Apsara. What is that?

While visiting the immense and intriguing religious complex of Angkor Wat in Cambodia you will inevitably be struck by the beautiful dancing girls depicted on the temple walls and reliefs. 

These are Apsaras, figures of Hindu mythology: beautiful dancing girls who are the wives of the Ghandarvas. apsara-relief

The Ghandarvas are the court servants of Indra, king of the demi-gods, and make the music to which their wives dance in the celestial palaces.

According to Hindu legend the “elixir of immortality” was lost in the mythological Ocean of Milk and the gods went looking for it.  It is said that these goddesses were born from the ocean of milk; water nymphs that were pulled from the ocean by the Hindu Devas (gods); Visuki, the god of serpents and a group of morally corrupt demons, the Asuras.

The sultry adventures of the nymphs are recounted in the Mahabharata, in which they are described as having ultimate power over both mortal and immortal males due to their unsurpassed beauty and elegance.

These divine creatures are said to have the ability to change their forms and as the willing servants of Indra they used their seductive charms and beauty to seduce mortals, kings and wise men who may have threatened Indra’s power. The goddesses would appear to men with their torsos bare and their wrists and ankles adorned with gold.

Apsaras in Angkor Wat


In the Angkor Wat Complex in Siem Reap, these goddesses are particularly prominent at Angkor Wat, Angkor Thom, Bayon and Ta Prohm appearing in many different reliefs, but always dancing. In Angkor Wat temple alone there are around 1,800 dancing goddesses carvings.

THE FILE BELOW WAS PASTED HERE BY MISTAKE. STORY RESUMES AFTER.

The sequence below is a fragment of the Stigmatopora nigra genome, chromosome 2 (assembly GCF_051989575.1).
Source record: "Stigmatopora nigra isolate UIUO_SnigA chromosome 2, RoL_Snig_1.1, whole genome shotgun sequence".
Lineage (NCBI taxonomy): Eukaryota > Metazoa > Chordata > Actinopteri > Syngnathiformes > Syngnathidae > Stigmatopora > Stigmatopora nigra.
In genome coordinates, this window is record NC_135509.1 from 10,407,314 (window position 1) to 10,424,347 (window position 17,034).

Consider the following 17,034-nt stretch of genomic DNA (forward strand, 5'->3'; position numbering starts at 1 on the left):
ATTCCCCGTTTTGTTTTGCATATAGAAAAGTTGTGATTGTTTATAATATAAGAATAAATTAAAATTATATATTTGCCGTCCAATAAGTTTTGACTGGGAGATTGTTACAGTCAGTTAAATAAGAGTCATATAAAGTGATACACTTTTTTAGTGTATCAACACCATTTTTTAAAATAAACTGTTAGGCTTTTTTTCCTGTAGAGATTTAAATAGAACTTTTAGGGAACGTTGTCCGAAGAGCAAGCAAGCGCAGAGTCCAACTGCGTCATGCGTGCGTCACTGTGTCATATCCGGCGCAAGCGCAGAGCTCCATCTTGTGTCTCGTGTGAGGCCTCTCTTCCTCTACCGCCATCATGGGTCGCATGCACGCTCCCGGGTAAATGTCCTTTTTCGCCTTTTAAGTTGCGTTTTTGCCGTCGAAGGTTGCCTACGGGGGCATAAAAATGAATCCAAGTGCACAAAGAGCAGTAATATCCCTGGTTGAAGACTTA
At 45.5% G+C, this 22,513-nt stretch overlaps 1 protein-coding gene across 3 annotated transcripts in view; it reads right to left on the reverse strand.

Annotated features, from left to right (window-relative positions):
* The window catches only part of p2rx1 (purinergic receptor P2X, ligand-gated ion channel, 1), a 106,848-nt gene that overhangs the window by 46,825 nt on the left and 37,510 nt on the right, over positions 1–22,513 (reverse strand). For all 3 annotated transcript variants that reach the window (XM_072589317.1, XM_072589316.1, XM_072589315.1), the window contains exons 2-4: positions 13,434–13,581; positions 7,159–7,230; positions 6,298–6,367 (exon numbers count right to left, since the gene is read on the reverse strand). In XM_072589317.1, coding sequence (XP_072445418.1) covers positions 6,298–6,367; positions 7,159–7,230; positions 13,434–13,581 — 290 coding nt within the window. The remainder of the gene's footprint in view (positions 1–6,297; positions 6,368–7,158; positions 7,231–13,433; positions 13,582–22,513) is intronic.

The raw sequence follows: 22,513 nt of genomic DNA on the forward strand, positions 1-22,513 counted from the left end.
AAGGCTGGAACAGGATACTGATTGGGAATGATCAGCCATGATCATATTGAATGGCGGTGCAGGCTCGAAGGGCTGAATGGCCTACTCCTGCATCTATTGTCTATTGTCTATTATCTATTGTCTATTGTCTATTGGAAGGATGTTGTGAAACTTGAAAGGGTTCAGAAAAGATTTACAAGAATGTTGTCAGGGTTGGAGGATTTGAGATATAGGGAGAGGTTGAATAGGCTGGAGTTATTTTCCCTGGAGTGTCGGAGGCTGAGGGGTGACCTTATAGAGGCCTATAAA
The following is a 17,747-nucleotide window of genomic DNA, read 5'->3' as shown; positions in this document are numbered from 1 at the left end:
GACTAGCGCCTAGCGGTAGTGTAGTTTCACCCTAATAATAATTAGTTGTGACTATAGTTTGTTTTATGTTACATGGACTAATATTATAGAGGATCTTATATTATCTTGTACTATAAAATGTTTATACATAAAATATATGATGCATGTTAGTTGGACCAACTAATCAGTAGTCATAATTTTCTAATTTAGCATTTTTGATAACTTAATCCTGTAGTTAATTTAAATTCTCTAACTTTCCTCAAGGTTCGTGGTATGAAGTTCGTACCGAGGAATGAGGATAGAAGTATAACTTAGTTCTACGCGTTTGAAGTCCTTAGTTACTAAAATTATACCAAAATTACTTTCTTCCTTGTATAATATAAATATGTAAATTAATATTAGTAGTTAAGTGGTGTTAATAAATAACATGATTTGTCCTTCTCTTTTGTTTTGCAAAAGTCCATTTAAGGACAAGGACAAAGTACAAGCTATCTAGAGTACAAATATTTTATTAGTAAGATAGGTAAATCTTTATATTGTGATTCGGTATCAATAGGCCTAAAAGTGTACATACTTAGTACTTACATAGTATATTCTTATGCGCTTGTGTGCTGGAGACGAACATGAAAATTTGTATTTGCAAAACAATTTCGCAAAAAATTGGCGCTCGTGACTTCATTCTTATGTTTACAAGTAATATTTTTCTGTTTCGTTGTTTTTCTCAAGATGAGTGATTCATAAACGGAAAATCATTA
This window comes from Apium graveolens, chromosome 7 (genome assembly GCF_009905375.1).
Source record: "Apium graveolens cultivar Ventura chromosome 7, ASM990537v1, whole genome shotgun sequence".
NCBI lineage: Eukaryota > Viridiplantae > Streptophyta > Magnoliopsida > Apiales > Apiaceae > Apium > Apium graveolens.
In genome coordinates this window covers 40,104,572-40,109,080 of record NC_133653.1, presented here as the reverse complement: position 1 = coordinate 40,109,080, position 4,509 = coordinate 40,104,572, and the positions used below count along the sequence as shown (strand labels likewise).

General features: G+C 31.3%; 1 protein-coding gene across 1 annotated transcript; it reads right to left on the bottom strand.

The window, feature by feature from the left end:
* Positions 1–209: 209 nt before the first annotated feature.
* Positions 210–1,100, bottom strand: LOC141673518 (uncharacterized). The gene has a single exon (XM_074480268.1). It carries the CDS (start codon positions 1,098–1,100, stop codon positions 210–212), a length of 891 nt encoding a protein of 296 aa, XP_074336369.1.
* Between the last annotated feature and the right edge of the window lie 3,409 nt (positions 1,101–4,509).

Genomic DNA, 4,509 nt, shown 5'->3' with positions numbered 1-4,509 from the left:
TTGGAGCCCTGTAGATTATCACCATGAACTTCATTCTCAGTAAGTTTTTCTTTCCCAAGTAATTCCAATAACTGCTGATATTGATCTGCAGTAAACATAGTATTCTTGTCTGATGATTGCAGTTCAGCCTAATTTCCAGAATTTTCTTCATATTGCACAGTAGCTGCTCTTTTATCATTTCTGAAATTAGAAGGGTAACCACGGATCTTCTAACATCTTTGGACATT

At the Angkor Wat Complex there are two types of females represented Apsaras and Devatas. The former are always dancing or poised ready to dance and the latter are standing still and facing forward in their role as temple guardians.

At Angkor Wat studies of the dancing girls have shown there are many varied depictions with different hair, jewelry, clothing, stance, floral decorations and headdresses, so it has been concluded that they were modeled on real Apsaras in the Khmer court of the 12th century.

It is said that during the Angkor period the King would take a different goddeses to bed each night and thousands of them lived around the temples and performed temple rites and rituals.

The nymphs carved on Angkor Wat's walls


Real Apsaras

Cambodian classical dance features women playing real goddesses and were originally created to entertain the Khmer royalty. During the Angkor period around the Middle Ages, the style of dancing was refined and became much like the dance we witness today.

Thai traditional dance is also strongly influenced by the Cambodian classical dance, having been taken back to Thailand and adapted in the early 15th century. The dance was banned under the rule of the Khmer Rouge regime and many dancers were killed due to their aristocratic associations, but it is making a comeback now and can be seen performed frequently in Siem Reap.

Cambodian dancers as goddesses
Photo by Werner Boehm at Flickr


So in short...

Apsaras are as much of a beautiful and beguiling sight as they may have been in the flesh when they were immortalized in the reliefs at the Angkor Wat Complex. 

They are an integral part of the fabric of the temples and they entertain and bewitch travelers today in the manner they did in mythological times.  The dance that they represent in the carvings of the temples is done to this day and it is an important and intriguing story of Khmer history and religion.

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